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Abstract: TH-PO771

Exercise Games to Improve Balance and Mobility in Diabetic Patients Undergoing Hemodialysis: A Randomized Controlled Trial

Session Information

  • Bioengineering
    October 25, 2018 | Location: Exhibit Hall, San Diego Convention Center
    Abstract Time: 10:00 AM - 12:00 PM

Category: Bioengineering

  • 300 Bioengineering


  • Al-Ali, Fadwa S., Hamad Medical Corporation, Doha, Qatar
  • Zhou, He, Baylor College of Medicine, HOUSTON, Texas, United States
  • Hamad, Abdullah, Hamad Medical Corporation, Doha, Qatar
  • Ibrahim, Rania Abdelaziz, Hamad Medical Corporation, Doha, Qatar
  • Talal, Talal, hamad medical corp, Doha, Qatar
  • Najafi, Bijan, Baylor College of Medicine, HOUSTON, Texas, United States

Poor balance and mobility are serious problems for older adults undergoing hemodialysis (HD). Patients visit HD clinics multiple times a week which provides an optimal opportunity for intervention. We have developed an interactive foot and ankle exercise game (exergame) that can be played during HD to improve mobility and balance.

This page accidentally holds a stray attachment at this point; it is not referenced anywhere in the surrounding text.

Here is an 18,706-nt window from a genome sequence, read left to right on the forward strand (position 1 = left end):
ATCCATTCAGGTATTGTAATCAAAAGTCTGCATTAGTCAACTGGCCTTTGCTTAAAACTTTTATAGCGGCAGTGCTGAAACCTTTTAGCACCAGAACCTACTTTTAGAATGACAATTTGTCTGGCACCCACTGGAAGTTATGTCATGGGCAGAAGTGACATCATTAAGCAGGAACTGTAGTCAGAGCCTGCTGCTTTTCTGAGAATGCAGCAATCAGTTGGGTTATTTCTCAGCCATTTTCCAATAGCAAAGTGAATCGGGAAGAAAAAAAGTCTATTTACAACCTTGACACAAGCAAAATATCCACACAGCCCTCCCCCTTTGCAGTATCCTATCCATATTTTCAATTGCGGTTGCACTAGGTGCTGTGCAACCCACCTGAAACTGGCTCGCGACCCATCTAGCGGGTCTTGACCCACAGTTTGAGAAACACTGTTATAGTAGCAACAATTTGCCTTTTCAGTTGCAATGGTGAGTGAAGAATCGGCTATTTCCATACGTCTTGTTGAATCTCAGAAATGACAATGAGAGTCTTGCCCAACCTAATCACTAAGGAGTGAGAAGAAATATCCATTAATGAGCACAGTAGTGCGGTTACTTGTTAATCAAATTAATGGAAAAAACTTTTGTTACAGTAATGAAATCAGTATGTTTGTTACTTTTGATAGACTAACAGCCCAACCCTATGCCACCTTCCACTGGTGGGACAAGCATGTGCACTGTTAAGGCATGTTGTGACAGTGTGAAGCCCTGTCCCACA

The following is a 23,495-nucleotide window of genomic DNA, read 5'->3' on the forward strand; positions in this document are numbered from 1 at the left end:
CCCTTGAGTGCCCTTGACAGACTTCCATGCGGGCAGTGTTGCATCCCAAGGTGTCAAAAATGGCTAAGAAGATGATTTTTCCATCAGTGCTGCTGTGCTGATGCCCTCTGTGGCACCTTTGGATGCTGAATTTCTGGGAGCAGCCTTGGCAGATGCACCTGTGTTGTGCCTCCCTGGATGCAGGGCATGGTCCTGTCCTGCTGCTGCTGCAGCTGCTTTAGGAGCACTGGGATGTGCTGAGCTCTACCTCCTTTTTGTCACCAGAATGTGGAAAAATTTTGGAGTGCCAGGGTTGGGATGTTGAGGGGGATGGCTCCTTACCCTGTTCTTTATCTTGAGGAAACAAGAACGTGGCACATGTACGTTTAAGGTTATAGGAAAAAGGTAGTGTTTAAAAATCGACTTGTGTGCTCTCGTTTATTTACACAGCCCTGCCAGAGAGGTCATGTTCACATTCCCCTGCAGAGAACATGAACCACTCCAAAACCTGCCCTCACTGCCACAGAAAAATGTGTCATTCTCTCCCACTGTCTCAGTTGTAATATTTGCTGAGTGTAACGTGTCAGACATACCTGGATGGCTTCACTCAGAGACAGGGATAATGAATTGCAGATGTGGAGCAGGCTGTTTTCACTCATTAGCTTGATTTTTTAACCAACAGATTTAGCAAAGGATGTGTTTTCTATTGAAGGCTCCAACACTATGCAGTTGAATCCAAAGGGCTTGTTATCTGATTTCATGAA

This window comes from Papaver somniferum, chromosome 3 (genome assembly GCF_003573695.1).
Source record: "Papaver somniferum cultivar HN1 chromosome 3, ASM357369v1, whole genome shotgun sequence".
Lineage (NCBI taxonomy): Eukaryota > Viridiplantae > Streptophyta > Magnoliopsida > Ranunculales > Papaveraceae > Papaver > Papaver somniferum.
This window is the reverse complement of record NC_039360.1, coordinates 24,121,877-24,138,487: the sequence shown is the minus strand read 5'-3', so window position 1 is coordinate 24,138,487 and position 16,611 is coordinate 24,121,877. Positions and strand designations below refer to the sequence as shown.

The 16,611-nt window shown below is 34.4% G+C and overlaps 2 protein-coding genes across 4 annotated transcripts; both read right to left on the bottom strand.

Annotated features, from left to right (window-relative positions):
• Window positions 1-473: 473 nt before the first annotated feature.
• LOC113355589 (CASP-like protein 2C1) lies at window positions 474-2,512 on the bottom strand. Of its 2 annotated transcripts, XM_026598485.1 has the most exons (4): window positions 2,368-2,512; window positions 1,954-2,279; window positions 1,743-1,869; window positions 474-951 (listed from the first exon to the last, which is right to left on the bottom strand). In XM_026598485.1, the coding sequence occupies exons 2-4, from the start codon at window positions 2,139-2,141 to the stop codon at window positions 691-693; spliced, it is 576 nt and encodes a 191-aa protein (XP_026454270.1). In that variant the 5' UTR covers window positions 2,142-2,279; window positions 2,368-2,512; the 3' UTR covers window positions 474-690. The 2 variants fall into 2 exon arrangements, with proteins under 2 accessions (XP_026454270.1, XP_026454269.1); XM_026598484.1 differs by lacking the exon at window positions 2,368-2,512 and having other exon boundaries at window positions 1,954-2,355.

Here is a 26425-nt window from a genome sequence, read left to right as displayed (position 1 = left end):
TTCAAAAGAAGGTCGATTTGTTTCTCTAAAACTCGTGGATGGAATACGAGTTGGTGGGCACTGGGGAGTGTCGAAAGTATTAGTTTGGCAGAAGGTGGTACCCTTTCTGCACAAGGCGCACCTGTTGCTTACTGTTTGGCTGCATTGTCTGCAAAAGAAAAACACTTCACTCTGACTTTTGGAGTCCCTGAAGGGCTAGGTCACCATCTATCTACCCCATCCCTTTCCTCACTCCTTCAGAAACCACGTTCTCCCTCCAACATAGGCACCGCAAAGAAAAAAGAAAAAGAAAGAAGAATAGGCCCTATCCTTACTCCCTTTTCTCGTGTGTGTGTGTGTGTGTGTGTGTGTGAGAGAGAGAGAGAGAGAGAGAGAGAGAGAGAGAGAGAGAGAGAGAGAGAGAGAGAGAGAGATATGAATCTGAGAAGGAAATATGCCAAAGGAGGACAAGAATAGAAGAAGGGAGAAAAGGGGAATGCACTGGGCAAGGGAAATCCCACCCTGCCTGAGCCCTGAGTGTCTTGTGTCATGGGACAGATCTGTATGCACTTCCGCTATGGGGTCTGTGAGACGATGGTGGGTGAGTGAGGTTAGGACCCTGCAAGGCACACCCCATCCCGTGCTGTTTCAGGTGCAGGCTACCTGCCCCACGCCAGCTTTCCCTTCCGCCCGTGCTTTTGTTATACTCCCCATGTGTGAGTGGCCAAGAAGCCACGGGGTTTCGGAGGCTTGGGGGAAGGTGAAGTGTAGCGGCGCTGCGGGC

Sixty diabetic subjects receiving HD were recruited and randomized into an intervention group (IG: n=29, age=63.3±8years, BMI=31.2±6kg/m2, female=41%) or control group (CG: n=31, age=66.5±10years, BMI=32.3±8kg/m2, female=55%). Both groups underwent a 4-week ankle and foot exercise program (30-min per session, 2 sessions per week) during HD. The IG received exercise via the exergame program (Fig. 1). The CG received foot and ankle exercise without any technology. Balance and mobility were examined at baseline and conclusion of the program.


All IG subjects achieved to complete all exercise tasks. No adverse event were reported. None of the subjects in the IG was dropped out. In balance exam under eyes-open condition, the IG had higher improvement in ankle stability, hip stability, and center of mass sway in response to exercise, when compared with the CG (58% vs. 3%, 47% vs -1%, and 59% vs. -8%, respectively, p<0.05). Similar between-group difference was also observed under eyes-closed condition. From mobility standpoint, results suggested 5% reduction in sedentary behavior (p=0.049, Cohen’s effect size d=0.70) and 53% more vigorous activities in the IG compared to the CG in response to exercise.


This study demonstrated feasibility and effectiveness of an innovative game-therapy program to improve balance and mobility in HD patients. The key innovation of this intervention is its practicality to be done during HD, which could address the limitations of prior exercise interventions in HD patients.


  • Government Support - Non-U.S.